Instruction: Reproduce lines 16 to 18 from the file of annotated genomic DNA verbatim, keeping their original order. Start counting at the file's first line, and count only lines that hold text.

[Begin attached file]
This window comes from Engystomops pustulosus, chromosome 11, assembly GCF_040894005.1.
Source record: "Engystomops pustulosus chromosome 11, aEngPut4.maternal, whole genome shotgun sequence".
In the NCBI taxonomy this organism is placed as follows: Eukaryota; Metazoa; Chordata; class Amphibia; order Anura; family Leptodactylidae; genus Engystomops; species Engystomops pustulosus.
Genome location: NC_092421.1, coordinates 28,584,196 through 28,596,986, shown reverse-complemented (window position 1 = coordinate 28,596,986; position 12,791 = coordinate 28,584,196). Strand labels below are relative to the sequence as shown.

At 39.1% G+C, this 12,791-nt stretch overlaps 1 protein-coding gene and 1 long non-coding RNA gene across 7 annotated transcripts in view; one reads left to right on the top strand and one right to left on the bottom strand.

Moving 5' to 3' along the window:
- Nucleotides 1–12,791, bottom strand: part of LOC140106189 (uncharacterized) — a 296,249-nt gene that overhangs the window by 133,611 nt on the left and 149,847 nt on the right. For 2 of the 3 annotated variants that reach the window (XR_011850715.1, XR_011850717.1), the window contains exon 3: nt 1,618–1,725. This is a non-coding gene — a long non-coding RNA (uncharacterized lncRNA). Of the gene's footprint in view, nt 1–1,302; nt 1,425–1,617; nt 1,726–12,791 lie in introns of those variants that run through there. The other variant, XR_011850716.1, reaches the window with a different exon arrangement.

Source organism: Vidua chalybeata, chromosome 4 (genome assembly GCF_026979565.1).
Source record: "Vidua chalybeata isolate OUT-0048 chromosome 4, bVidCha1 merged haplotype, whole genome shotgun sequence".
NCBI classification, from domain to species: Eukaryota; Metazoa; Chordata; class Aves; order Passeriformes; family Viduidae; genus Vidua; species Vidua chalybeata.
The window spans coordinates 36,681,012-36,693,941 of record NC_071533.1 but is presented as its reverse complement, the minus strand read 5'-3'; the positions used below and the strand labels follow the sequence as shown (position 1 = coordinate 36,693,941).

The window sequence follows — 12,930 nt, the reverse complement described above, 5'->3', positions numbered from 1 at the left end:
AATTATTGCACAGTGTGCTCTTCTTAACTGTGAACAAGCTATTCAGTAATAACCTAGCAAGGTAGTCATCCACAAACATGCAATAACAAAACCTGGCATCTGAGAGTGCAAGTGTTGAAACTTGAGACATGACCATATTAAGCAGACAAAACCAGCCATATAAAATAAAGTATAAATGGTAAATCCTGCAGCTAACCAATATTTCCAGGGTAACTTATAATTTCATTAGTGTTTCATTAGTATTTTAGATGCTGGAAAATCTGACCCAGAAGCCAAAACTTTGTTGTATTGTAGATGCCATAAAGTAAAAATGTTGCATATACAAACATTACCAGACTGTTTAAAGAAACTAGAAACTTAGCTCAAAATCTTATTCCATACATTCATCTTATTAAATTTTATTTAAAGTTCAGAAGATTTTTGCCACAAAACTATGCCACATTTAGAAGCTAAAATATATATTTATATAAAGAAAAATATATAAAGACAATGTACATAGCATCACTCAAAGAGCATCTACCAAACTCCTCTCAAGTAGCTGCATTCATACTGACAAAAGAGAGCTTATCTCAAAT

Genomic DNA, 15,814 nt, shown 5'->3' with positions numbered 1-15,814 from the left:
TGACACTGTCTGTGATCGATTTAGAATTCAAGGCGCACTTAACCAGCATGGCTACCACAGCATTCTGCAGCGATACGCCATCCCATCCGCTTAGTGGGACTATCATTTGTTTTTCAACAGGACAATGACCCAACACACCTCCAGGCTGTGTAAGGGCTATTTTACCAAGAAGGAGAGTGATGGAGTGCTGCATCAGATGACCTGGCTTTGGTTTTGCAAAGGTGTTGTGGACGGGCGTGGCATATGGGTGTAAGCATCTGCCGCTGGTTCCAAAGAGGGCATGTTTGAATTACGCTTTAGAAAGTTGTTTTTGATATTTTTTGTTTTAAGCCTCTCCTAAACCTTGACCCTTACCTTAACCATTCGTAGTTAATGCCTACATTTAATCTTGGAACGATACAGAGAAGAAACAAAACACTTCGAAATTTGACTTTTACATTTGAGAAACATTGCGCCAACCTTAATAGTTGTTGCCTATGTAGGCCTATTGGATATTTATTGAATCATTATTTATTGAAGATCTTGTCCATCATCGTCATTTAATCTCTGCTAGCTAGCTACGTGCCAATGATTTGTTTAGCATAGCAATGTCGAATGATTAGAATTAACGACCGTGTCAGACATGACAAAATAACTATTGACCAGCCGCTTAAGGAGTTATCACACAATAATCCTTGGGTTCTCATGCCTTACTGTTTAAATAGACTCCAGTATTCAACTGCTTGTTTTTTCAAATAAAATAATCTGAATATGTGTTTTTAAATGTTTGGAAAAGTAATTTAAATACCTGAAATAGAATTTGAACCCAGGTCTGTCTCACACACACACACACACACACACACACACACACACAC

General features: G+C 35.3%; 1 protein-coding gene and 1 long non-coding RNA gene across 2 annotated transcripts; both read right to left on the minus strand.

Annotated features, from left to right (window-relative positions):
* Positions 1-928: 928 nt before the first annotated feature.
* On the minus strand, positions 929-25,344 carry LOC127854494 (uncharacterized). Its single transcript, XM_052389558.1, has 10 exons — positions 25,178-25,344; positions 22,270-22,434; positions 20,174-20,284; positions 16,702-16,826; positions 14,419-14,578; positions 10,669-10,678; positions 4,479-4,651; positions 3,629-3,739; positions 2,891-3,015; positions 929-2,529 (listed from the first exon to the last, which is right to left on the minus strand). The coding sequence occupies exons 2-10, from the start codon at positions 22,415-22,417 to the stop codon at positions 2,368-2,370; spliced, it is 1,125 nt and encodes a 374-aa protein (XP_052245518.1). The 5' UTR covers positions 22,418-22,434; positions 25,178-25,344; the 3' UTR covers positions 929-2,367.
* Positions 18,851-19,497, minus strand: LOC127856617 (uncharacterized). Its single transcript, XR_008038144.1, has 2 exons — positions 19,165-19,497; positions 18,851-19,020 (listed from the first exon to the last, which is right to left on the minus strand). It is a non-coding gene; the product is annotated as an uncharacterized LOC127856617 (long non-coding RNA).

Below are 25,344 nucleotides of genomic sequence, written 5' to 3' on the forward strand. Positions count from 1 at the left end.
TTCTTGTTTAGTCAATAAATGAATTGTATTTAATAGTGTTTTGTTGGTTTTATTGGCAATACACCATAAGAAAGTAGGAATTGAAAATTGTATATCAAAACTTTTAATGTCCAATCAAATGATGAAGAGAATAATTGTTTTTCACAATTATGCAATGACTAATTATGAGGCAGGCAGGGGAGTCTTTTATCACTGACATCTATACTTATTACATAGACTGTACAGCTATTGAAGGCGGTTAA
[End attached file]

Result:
General features: G+C 35.3%; 1 protein-coding gene and 1 long non-coding RNA gene across 2 annotated transcripts; both read right to left on the minus strand.

Annotated features, from left to right (window-relative positions):
* Positions 1-928: 928 nt before the first annotated feature.